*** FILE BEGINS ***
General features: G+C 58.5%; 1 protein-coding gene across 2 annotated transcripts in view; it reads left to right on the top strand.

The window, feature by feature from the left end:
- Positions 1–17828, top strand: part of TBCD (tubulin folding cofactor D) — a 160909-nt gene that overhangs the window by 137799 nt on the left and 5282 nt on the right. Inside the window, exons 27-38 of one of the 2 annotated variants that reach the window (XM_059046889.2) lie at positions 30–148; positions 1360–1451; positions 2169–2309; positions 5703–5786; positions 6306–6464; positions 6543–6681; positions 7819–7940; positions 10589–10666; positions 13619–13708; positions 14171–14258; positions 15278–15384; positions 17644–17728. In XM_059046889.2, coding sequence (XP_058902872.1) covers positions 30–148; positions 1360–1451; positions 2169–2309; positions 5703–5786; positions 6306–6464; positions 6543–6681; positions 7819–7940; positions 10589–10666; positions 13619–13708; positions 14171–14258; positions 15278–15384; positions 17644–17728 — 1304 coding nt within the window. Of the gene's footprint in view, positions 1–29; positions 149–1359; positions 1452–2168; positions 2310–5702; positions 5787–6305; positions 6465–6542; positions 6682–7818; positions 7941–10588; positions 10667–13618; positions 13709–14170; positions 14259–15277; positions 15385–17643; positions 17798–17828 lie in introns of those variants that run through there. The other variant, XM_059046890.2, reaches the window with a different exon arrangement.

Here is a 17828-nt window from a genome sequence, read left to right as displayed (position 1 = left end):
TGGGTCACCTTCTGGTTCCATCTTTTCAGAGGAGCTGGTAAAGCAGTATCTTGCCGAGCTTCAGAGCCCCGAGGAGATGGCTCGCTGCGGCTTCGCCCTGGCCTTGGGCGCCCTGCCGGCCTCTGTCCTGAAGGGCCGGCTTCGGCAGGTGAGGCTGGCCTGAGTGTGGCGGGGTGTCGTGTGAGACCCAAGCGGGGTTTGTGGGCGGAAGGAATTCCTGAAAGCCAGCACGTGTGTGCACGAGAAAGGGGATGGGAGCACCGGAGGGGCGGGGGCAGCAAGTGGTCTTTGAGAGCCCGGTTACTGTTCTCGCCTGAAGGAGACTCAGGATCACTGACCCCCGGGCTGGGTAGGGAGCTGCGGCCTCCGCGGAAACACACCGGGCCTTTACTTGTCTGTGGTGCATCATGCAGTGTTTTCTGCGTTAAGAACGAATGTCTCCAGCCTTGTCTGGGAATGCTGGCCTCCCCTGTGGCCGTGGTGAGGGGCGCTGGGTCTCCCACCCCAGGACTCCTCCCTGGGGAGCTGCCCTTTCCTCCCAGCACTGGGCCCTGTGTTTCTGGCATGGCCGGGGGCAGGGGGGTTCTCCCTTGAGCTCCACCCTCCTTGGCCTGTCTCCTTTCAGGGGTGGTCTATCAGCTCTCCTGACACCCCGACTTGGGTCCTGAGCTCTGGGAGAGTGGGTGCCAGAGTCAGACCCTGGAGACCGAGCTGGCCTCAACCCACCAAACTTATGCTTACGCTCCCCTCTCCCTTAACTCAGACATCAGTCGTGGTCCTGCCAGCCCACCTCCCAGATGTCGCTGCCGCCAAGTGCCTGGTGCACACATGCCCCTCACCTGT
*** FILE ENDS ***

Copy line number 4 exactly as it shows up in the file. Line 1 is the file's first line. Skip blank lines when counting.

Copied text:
Here is a 17828-nt window from a genome sequence, read left to right as displayed (position 1 = left end):